OCTOBER 2, 2013
Every horror fan knows who Vincent Price is, but unless you were around at the time (or have done your homework), you might assume he was already an icon when he signed on to House On Haunted Hill for William Castle back in 1958. But in fact it's only his 4th horror movie EVER (one of which was The Fly, where he played a supporting character), which in a way makes his performance all the more spectacular - there's something sort of iconic about the role and how it is used in the film, to the extent that you might assume the script possibly called for a "Vincent Price type" and then they just went ahead and got the real thing. So if you, like me, adore the man and his horror roles - this is the one that started it all, really (his other two films - House of Wax and Mad Magician, were years prior and he was still doing costume epics and musicals - after this such films were the exception, not the rule).
That it's a fun flick makes it all the more essential viewing, especially during this time of the year. Sure, it probably won't cause any nightmares the way The Haunting would a couple years later, but it's so damn ENTERTAINING that it hardly matters, and it's not like any William Castle flick is known for terrorizing its audience anyway. No, he was all about the showmanship and the gimmicks, with the movies being just part of the spectacle (at least at this point in his career). And unlike The Tingler, this one works even without the bells and whistles ("Emergo", in this case - a skeleton that would float over the audience at key moments in the film), taking an "Old Dark House" scenario and adding Price to the mix. And it's better than most of those ODH movies from the 30s and 40s; the pacing is better for one thing (Price introduces each of our characters via voiceover at the top of the film, saving some time on doing it the traditional way), and it's not about someone trying to steal an inheritance from their niece or whatever, so that's a big plus.
Plus (spoiler for 54 year old movie ahead!), I don't know if it's intentional or not, but either way it's kind of genius that the not-always-great effects make sense in the plot, since we find out that Price has literally been pulling the strings on many of its events. The reveal doesn't quite explain everything (how'd they get the wife on the 2nd floor window?), but it's so funny to me that anytime you see a string or a shitty prop, you can justify it as realism! Of course, this lessens the amount of true scares the movie can offer (not to mention the possible body count - Price isn't going to kill these random folks), but it still has some fun little jumps, and naturally makes for a fine choice to show your kids if the season has gotten them begging you to watch some horror movies.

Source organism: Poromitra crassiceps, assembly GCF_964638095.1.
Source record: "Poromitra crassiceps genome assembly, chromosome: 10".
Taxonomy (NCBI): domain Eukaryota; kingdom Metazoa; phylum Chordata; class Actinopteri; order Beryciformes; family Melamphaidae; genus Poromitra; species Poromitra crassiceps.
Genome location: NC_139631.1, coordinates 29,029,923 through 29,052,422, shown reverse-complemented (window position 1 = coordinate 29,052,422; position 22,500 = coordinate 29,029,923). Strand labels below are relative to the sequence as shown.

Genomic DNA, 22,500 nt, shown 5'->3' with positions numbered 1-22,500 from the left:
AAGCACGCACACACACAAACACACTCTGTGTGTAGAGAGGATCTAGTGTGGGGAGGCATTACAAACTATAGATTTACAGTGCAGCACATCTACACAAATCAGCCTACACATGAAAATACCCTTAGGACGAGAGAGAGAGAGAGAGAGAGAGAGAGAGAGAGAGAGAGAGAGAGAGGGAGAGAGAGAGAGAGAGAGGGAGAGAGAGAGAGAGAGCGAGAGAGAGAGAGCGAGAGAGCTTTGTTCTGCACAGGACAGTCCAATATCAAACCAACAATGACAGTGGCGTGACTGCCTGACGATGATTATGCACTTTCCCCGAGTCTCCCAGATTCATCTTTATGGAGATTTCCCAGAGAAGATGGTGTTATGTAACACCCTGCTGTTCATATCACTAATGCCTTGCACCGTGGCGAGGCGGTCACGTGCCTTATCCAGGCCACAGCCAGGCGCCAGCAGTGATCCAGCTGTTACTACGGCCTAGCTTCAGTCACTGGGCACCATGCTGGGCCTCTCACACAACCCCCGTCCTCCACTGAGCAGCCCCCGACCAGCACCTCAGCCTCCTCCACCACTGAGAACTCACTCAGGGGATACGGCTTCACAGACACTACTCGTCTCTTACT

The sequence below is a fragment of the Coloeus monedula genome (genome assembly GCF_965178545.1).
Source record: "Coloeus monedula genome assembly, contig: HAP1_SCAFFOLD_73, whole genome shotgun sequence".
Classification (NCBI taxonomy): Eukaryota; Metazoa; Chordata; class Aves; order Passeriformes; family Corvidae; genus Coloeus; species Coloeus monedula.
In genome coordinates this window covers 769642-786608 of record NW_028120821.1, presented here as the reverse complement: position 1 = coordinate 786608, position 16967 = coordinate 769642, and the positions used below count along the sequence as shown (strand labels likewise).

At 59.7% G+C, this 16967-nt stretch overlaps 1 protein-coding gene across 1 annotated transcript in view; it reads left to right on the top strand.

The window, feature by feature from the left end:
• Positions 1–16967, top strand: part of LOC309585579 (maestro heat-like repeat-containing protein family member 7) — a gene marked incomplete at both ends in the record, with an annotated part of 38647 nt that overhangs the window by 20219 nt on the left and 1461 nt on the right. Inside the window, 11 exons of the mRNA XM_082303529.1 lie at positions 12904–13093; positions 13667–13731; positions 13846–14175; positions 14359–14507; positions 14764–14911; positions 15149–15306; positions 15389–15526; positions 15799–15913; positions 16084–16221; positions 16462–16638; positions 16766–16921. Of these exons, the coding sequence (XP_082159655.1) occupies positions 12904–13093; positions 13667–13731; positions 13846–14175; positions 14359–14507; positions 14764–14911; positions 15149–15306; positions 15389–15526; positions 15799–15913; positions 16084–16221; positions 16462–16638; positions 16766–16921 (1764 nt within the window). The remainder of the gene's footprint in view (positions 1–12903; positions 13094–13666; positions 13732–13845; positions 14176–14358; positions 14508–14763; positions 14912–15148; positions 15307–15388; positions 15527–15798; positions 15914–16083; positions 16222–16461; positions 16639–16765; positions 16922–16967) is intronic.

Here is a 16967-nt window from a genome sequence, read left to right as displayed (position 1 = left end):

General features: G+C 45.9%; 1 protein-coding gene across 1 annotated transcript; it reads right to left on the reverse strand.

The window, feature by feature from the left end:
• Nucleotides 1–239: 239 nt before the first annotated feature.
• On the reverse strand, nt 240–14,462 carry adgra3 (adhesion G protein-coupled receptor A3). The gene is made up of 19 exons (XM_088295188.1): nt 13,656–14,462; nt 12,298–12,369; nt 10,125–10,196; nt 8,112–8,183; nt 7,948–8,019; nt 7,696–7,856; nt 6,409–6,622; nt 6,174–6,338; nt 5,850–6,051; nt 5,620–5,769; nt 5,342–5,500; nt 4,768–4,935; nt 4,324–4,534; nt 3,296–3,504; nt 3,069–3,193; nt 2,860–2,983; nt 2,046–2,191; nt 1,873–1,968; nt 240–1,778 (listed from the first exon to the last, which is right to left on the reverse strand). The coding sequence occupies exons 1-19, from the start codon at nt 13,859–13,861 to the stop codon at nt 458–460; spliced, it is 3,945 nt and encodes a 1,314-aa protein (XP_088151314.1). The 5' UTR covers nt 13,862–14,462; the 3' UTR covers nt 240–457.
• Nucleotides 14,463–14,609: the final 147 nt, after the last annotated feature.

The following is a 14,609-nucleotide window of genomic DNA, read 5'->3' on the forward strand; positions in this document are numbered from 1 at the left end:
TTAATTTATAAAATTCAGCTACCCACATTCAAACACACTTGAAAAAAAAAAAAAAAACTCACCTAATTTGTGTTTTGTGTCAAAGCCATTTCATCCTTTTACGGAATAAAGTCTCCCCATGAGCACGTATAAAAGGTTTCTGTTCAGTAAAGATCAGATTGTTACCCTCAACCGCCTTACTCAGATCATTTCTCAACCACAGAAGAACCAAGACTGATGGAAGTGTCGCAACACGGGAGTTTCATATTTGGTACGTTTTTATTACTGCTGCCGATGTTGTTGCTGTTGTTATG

But if they're too young they likely won't be able to fully appreciate the dry banter between Price and Carol Ohmart as his wife Annabelle. There's a wonderful bit where he's talking to their guests and says "If I die tonight..." and then pauses to laugh and give a knowing look in his wife's direction - I've seen the movie more than once and it cracks me up every time. Indeed, the one thing I liked about the remake was that it retained the love-hate relationship between these two characters, with Geoffrey Rush having a ball in the Price role (and the ravishing Famke Janssen in Ohmart's), and it's that sense of playfulness that also elevates this above most films in the sub-genre, which were content to have bland heroes and heroines going through the motions at their center. I'm kind of curious how well received Price's performance was in 1959 - again, he's an icon now, and it's hard to remember that he WASN'T when this was originally released. It feels like a pretty typical kind of character for the actor, but back then - 4-5 years after his other horror turns - it might have been oft-putting. "Why's the guy from Ten Commandments being so sinister?"
The downside is, he's so damn fun that it makes the other characters kind of boring in comparison, and the movie can be a touch draggy when he's not around. Hero Richard Long is handsome and charming, but watching him wander around looking for hidden rooms or comforting Carolyn Craig every time she gets scared will never be as entertaining as watching Price and Ohmart spar. Elisha Cook Jr. is also on hand, playing one of his several dozen "scared, kind of drunk guy" characters, and I can only hope if ghosts ARE real that he is currently haunting the fuck out of whoever cast Chris Kattan to fill his role in the remake. I mean, sure, Price is irreplaceable but you can certainly do worse than Geoffrey Rush, and Janssen was a step up as far as I'm concerned. But KATTAN? That's insulting! But back on point, I wish some of its 75 minutes were devoted to more scenes of the entire cast interacting (usually fun) or maybe some more action for Long - it'd be even more fun and take some of the weight off of Price's shoulders.
This is the 2nd "classic" I've watched this month (yesterday's Frankenstein was the first); I'm putting together a list of "must see" movies for October and also looking for ones I've never actually reviewed on HMAD during the old days (I can't believe it's been over 6 months since I quit the daily part), plus I'm on a bit of a Price kick thanks to Scream Factory's new boxed set. However that's on Blu-ray and I'm stuck at work with only a DVD player, so it had to suffice until I got home and I honestly couldn't remember if it was any good. But I needn't have feared - this is a perfect movie for the season and holds up splendidly, and thanks to its public domain status chances are you already own a copy on one multi-pack or another (I think I have 3 copies myself). I doubt there are enough skeletons left to do any proper "Emergo" screenings, but if it's playing at your local repertory theater I highly encourage seeing it on a big screen.
What say you?